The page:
Visiting Buckingham Palace

I made a long-anticipated visit to Buckingham Palace yesterday. I took a tour of the State Rooms, which are those used for State events – receptions, bestowal of honors, dinners, etc. – and it was a fascinating 90 minutes. The palace staff does an excellent job of getting you in, through security, and on your tour, all without the obvious security presence of, say, a tour of the White House. The admission price (£15) included an excellent audio guide.
Buckingham Palace is the Queen’s residence in London and also includes guest rooms for visitors and offices for the management of the monarchy’s operations and diplomatic relations. The palace has 775 rooms, including 52 Royal and guest bedrooms, 188 staff bedrooms, 92 offices, 78 bathrooms, and the 19 State Rooms I visited. The palace came into being as a palace and was first used in 1837 and, today, has a staff of 800.
The State Rooms were marvelous – huge, ornate, beautiful, packed with works of art and amazing furnishings – everything you’d want to have if your goal was to impress the socks off visitors and dignitaries. The walls are hung with paintings by Vermeer, Rubens, Rembrandt, da Vinci, Titian, and many more. And yet, despite all the glitz, there’s something tasteful about these rooms (unlike the truly overwhelming golden splendor of Versailles, for example) and that’s very British, of course.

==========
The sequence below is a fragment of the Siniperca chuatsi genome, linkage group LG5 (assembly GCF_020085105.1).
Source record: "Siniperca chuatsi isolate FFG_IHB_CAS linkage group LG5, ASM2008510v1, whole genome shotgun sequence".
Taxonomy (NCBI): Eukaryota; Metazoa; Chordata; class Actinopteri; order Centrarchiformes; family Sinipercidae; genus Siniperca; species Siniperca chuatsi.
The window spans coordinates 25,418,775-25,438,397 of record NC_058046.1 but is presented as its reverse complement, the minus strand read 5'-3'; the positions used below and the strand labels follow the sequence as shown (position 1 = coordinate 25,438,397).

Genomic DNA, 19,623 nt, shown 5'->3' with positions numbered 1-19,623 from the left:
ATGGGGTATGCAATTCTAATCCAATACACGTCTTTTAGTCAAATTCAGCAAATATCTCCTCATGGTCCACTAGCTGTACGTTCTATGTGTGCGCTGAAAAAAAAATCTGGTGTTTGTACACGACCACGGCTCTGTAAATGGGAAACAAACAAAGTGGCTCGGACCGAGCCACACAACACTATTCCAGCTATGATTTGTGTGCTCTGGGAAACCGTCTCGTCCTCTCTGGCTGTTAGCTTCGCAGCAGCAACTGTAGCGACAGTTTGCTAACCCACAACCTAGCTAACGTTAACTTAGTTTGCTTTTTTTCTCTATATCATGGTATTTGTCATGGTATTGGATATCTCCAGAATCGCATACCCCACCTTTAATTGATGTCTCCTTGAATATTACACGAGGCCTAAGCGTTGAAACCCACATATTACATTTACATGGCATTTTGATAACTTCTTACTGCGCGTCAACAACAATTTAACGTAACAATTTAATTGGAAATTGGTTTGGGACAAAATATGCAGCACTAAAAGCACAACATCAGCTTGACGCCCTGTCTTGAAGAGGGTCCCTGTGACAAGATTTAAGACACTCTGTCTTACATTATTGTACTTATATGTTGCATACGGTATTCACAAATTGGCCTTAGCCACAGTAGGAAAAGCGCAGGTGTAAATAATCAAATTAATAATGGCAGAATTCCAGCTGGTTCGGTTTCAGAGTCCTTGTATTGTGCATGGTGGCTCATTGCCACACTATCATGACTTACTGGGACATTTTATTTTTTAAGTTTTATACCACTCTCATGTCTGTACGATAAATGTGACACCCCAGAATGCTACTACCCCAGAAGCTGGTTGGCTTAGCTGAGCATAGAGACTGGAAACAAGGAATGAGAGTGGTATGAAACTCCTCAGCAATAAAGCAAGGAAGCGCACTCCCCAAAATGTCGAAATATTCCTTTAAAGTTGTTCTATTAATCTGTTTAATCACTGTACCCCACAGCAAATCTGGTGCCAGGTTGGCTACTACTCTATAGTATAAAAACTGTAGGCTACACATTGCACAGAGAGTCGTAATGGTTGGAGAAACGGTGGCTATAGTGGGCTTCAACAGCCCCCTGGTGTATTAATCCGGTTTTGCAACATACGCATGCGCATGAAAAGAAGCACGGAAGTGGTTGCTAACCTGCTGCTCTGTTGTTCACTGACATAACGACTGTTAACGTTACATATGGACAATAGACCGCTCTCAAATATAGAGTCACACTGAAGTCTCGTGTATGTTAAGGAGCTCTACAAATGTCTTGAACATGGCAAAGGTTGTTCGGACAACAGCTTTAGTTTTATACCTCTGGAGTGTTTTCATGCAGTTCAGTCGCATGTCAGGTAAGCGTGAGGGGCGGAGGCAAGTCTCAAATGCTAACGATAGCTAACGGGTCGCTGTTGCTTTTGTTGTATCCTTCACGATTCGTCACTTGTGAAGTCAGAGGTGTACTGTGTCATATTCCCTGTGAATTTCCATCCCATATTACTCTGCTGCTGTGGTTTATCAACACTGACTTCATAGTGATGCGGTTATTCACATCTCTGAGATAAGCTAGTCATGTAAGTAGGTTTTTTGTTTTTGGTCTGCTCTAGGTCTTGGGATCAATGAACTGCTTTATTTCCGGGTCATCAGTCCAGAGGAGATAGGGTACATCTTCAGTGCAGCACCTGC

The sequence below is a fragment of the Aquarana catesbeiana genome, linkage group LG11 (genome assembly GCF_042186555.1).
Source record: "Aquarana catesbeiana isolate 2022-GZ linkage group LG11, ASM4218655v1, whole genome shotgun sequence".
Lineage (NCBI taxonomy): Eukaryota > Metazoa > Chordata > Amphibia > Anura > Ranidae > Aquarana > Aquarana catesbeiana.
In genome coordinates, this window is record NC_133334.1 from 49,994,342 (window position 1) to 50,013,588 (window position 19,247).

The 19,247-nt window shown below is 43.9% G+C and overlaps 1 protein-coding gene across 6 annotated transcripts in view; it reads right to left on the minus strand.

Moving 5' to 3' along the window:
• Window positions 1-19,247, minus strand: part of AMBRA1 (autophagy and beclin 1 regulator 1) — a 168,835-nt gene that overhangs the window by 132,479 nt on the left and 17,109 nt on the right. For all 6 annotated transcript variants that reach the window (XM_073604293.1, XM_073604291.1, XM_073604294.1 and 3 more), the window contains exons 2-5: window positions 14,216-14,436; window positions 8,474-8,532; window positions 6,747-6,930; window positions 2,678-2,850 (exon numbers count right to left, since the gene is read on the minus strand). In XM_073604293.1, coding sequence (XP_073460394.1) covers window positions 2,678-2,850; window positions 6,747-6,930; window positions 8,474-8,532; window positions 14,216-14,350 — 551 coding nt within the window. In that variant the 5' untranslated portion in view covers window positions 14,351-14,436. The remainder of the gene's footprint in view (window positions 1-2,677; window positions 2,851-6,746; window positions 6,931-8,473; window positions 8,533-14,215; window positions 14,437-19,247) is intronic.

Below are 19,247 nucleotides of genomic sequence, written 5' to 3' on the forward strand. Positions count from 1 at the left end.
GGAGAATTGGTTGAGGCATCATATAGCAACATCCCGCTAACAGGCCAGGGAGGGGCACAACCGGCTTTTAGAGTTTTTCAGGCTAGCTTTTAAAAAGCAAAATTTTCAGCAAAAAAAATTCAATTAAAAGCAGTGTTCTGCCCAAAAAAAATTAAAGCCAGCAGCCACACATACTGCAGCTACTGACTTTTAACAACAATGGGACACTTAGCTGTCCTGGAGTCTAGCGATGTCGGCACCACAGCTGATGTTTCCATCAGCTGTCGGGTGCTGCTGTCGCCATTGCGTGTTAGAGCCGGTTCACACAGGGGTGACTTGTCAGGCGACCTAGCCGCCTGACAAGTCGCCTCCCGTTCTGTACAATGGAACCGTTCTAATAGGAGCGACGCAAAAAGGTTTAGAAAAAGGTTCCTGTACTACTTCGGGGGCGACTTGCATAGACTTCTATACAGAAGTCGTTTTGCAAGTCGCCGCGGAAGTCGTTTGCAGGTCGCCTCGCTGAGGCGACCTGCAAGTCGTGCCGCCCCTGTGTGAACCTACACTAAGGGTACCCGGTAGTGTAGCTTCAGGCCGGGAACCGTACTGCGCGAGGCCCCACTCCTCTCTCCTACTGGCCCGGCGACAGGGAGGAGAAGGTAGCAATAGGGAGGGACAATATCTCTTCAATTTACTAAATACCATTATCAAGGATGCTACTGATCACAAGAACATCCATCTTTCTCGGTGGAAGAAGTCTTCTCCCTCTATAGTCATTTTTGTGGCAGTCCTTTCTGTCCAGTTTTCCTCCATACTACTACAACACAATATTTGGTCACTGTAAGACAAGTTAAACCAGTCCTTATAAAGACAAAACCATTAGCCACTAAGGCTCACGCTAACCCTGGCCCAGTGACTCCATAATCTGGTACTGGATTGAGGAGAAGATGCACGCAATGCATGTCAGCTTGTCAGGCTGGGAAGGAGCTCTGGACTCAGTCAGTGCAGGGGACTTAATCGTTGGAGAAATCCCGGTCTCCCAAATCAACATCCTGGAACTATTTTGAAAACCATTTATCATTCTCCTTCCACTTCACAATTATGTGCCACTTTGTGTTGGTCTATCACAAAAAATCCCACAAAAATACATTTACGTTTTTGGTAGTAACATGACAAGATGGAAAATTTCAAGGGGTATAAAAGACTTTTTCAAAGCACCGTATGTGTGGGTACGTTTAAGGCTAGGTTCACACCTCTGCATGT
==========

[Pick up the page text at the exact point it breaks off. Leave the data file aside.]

One reason I’ve waited so long to visit Buckingham Palace is that, for the first time ever and only in August and September, for the benefit of the tour, the main palace ballroom has been set up for a State Dinner. Wow! And what a set-up: seating for 200, glassware galore, gold and silver services, exotic candelabras, floral displays, etc., all laid out to perfection. The room itself is huge with massive chandeliers, ceiling decorations, and the U-shaped table doesn’t begin to fill it. Some interesting videos of a State dinner were shown in a side room and they’re also available online: check out these cool videos about the preparations and running of a State dinner. 
My favorite piece of art was the Table of The Grand Commanders, a 4-foot diameter round table, made of Sèvres porcelain and once belonging to Napoleon. It took six years to make and the top, which looks like it’s inlaid with a variety of rare materials and features cameos of various French generals and admirals, is, in fact, a single piece of porcelain. Absolutely amazing craftsmanship!
Our tour wound up in the 40-acre garden behind the palace and the exit path took me along one side of it. It was a grey, wet day but the gardens were impressive nonetheless and must be wonderful in good weather. There was, alas, no Royal sighting. However, if you are ever in London, I highly recommend this tour.

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